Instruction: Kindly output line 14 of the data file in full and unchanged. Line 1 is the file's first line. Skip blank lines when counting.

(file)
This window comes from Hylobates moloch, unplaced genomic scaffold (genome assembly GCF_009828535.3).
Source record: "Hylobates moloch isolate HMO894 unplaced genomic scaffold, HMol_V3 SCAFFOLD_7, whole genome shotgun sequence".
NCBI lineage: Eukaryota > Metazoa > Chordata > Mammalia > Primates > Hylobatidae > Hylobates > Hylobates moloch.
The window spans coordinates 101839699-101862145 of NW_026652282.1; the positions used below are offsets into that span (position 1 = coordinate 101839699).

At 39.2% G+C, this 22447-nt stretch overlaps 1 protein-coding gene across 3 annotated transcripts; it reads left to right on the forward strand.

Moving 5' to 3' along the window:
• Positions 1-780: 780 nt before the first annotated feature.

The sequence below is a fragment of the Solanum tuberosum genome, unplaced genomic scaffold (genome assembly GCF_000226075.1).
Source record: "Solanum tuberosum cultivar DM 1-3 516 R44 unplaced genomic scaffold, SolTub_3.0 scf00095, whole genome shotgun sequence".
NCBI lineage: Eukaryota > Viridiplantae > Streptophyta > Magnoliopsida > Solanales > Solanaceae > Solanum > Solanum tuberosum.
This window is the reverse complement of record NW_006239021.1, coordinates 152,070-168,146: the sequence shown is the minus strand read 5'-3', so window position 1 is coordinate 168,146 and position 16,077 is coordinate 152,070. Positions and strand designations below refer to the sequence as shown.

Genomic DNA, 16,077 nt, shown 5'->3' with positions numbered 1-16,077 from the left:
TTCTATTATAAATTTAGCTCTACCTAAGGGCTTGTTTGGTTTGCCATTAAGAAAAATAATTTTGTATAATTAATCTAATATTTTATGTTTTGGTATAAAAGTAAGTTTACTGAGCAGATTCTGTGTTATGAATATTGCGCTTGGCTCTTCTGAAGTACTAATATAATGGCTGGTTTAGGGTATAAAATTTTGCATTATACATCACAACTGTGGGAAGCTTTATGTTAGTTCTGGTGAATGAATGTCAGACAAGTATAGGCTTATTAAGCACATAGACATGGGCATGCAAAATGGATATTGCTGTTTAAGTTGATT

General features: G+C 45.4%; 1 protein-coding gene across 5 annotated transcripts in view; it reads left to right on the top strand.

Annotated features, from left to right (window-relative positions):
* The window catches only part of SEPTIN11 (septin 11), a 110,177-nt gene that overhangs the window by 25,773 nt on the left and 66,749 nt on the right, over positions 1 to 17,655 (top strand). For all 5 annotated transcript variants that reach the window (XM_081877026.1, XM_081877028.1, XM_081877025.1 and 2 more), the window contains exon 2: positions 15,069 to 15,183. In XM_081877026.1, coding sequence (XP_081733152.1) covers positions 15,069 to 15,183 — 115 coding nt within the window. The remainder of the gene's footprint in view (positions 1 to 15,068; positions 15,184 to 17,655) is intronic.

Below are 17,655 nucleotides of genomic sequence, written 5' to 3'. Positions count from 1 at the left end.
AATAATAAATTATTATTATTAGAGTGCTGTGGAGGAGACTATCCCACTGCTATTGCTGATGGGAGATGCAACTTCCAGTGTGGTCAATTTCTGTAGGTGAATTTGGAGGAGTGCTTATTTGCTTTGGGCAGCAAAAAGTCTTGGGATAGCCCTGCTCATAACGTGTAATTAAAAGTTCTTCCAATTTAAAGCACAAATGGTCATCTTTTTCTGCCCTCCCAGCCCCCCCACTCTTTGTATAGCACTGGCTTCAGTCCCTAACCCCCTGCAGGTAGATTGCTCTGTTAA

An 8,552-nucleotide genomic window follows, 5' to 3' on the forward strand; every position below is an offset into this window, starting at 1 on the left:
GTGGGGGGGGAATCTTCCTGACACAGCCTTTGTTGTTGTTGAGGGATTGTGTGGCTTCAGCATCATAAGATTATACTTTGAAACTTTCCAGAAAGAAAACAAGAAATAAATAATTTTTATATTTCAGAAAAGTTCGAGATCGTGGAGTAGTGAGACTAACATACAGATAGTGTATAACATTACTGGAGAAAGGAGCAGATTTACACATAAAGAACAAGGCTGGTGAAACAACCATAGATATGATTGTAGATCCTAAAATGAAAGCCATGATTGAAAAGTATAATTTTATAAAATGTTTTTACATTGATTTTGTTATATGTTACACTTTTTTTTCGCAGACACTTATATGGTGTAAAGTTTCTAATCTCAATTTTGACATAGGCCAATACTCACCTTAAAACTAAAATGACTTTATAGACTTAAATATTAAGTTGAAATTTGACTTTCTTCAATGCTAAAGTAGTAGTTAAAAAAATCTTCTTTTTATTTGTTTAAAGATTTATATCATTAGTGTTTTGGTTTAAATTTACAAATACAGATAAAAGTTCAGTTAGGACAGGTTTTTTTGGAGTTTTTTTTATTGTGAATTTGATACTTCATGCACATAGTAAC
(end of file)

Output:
General features: G+C 45.4%; 1 protein-coding gene across 5 annotated transcripts in view; it reads left to right on the top strand.